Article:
This is part 2 of a 2 part series. Part 1 is here.
The Occupy movement, and the People’s Library, are, in part, prefigurative movements. That is, they are attempts to create and embody the kind of society we want to see. For many of us, doing business with companies that are so closely tied to the status quo, companies whose structure and management reflect the exact opposite of the world we want to see, is anathema. We can’t change the world, rebuild it into a place of justice and equity, if we can’t reflect the values we support in our internal dynamics and operations. That doesn’t mean that any of us want to see the employees of these corporations suffer or that we want to see the products themselves lost. Rather, we would like to see a new kind of structure supporting the tremendous amount of work involved in creating and maintaining these products. A new structure that, rather than acting as funnel to send wealth to the few, provided material support to those involved in building them, including authors, while still creating the kinds of high quality indexing and access that the information revolution has allowed. While some of us are certainly Luddites, we’re Luddites in the true meaning of the word. The Luddites hated the looms not because they were opposed to making cloth with a machine, but because they hated the economic and social consequences of that transition.
It’s worth exploring, briefly, the mechanisms that have allowed these companies to act as wealth concentrators and that have transformed them from genuine partners in the information system into a virtual information cartel run for the benefit of the few. The first way this has happened is through the copyright law. The idea that intellectual fruits deserve special protection under the law is an old one, and a good one. However, like so many of our society’s laws, it has been come corrupted through money. First, authors, especially scholarly authors who often make no money from their publications, are required to sign over their copyrights to the publisher of their work. These contracts almost always serve the needs of the corporation to the detriment of the author. Because scholarly authors require publication to get tenure and continue in their academic positions, they have very little ability to walk away from these contracts and even less to alter them. It’s also worth recognizing that few authors have legal departments working on their behalf to write contracts to ensure their rights are protected. Most are on their own when it comes to wading through these contracts. There has been a strong and growing movement toward open access publishing, but it is being both co-opted and opposed by the corporations themselves.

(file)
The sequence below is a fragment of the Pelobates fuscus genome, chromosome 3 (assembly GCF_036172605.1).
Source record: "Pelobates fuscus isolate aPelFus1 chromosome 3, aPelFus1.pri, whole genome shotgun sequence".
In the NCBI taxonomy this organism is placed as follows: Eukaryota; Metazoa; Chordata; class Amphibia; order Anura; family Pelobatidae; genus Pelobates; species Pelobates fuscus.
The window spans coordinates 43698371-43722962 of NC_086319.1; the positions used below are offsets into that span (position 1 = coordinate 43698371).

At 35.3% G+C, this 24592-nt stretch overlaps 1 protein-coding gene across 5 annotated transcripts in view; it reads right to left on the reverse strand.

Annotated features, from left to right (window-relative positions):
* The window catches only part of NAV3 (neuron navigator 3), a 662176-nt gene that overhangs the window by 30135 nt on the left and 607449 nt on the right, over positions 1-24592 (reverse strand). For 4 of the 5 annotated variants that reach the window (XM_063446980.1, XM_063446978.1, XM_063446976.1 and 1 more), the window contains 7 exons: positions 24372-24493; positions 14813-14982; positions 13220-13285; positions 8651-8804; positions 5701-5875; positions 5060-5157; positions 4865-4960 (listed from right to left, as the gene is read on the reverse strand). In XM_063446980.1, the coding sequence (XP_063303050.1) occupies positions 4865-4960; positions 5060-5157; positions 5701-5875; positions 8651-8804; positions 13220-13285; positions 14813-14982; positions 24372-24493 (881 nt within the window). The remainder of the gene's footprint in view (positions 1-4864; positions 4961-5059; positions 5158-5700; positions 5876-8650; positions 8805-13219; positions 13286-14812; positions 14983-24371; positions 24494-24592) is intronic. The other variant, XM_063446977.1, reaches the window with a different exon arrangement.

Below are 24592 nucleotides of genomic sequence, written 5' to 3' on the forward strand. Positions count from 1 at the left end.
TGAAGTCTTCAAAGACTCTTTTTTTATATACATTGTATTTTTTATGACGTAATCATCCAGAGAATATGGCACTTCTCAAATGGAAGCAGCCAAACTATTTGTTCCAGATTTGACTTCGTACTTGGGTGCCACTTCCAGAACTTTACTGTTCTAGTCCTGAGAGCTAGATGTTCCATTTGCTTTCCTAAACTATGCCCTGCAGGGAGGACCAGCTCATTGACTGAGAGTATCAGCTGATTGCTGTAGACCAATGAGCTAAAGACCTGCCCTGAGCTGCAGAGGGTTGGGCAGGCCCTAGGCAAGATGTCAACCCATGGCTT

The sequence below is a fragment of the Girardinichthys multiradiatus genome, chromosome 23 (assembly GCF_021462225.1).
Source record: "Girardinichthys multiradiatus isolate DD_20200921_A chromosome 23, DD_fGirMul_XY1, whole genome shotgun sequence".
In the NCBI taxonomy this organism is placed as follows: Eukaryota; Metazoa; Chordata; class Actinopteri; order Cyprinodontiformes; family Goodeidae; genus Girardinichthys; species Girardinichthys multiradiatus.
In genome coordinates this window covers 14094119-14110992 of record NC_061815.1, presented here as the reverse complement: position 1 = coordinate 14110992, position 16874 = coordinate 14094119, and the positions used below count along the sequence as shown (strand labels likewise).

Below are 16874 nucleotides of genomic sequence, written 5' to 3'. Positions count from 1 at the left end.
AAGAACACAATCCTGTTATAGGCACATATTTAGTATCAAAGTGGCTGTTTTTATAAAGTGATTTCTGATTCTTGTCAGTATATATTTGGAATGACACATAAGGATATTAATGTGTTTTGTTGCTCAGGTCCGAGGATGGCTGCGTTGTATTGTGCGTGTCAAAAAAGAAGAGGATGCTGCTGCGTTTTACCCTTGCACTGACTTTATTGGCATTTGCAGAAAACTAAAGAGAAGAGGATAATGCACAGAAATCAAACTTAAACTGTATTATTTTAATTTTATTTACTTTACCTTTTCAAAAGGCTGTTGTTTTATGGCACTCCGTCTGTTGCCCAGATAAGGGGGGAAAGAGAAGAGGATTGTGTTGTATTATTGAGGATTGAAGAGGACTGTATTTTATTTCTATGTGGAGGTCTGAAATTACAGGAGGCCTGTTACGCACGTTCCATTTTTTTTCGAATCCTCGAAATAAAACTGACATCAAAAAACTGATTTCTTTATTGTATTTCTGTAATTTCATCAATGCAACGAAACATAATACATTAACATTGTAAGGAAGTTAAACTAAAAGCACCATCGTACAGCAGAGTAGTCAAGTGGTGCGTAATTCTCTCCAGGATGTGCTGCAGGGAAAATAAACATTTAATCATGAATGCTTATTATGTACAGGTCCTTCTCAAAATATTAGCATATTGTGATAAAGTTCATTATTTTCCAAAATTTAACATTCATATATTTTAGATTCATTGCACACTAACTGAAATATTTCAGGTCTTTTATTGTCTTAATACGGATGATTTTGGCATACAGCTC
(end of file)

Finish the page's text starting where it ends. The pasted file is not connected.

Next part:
On the other side of the transaction is the library. Libraries have no choice but to do their best to provide access to the materials that their readers need, and often their readers are the very same authors who have provided the material to the publishers in the first place. The publishers know that libraries are in a weak position and have acted repeatedly to raise prices far beyond what can be sustained by library budgets. They have also made the decision to make information available largely through the so-called “big deal.” The big deal offers libraries many different titles bundled together. These “deals” cut into library budgets and make traditional collection development impossible. Instead, it transfers that role to publishers who can add and remove titles at will. The big deal also means that as the price increases, libraries are left with little choice but to cut other places, often the book budget. This model, known as the “access model “, also damages libraries because rather than actually owning a title, libraries are merely renting them. So that when libraries do need to cancel a title or a database, often the entire run is lost. In the old days, when libraries purchased actual physical volumes, a title could be cancelled, but the journals themselves still sat on the shelves, available for use.